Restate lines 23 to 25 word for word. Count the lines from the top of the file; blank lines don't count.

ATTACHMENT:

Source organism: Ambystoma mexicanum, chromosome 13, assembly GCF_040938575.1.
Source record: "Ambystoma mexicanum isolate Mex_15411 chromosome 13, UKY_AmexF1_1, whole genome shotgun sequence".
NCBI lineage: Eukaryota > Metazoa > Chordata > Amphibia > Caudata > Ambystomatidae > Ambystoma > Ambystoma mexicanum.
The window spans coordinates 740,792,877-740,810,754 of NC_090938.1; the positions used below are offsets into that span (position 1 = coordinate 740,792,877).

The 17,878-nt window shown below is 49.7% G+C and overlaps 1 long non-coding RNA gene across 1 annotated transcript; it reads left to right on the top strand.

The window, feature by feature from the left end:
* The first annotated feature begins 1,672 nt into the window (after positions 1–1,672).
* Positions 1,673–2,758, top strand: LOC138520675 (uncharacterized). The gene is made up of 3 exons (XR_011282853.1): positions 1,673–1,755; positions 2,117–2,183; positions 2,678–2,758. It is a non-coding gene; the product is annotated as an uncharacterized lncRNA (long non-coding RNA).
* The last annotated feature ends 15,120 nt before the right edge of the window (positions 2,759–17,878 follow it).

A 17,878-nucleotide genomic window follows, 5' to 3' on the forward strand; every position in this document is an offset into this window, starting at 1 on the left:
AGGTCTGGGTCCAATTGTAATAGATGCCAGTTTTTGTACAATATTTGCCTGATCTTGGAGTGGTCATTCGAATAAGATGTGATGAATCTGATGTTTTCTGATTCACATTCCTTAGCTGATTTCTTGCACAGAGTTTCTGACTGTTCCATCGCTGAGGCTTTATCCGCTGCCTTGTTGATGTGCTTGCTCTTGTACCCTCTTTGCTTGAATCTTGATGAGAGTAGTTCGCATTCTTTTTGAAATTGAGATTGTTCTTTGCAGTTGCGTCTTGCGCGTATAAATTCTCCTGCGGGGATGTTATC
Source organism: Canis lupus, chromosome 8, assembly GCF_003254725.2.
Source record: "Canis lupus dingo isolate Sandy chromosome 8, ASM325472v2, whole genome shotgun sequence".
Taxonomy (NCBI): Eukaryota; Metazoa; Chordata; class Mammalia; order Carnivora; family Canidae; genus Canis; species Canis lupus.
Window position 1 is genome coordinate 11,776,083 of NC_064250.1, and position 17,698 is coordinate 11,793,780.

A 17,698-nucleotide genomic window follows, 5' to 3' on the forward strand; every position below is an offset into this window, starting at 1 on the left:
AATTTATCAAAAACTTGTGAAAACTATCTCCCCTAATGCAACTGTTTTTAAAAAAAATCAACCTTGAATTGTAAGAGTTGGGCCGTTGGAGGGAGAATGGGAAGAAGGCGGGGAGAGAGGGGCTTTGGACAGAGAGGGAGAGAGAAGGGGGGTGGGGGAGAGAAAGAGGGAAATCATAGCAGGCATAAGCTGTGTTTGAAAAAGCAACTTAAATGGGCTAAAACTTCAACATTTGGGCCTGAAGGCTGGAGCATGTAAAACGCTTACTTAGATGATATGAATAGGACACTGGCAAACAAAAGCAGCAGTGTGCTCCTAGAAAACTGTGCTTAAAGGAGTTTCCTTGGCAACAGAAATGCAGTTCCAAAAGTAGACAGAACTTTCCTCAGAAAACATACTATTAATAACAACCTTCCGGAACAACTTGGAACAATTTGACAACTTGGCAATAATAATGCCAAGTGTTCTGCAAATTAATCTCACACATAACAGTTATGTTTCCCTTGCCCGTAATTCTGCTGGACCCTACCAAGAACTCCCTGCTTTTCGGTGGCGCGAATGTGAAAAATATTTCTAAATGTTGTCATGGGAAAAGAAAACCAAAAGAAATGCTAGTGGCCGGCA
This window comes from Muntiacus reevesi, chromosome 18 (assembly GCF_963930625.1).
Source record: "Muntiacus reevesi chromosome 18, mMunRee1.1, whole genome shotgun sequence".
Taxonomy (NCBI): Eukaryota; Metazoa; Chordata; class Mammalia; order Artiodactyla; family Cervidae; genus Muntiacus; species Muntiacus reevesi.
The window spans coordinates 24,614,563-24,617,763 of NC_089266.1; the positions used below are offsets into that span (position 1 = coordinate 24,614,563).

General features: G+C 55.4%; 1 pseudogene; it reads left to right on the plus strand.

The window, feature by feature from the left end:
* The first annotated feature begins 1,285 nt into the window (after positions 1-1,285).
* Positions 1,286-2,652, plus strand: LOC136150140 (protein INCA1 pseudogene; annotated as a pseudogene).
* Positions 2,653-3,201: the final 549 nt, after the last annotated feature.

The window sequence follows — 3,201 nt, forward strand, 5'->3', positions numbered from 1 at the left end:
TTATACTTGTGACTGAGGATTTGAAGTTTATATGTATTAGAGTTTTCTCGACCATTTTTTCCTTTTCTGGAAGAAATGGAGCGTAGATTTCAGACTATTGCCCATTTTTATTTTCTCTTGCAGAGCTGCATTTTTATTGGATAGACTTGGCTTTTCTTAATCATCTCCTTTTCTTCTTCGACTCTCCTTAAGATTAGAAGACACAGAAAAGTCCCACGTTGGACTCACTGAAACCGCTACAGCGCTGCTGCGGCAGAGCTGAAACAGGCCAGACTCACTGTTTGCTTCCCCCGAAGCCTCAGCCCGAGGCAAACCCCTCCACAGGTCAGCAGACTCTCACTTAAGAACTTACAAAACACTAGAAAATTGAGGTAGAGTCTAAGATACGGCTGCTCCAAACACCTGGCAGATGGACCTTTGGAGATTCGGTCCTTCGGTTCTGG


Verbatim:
The window, feature by feature from the left end:
* The first annotated feature begins 1,285 nt into the window (after positions 1-1,285).
* Positions 1,286-2,652, plus strand: LOC136150140 (protein INCA1 pseudogene; annotated as a pseudogene).